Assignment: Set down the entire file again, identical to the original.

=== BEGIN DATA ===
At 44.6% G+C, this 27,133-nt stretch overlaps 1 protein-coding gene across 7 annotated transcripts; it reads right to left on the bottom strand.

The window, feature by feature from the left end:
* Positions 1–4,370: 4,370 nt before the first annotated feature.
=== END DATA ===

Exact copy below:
At 44.6% G+C, this 27,133-nt stretch overlaps 1 protein-coding gene across 7 annotated transcripts; it reads right to left on the bottom strand.

The window, feature by feature from the left end:
* Positions 1–4,370: 4,370 nt before the first annotated feature.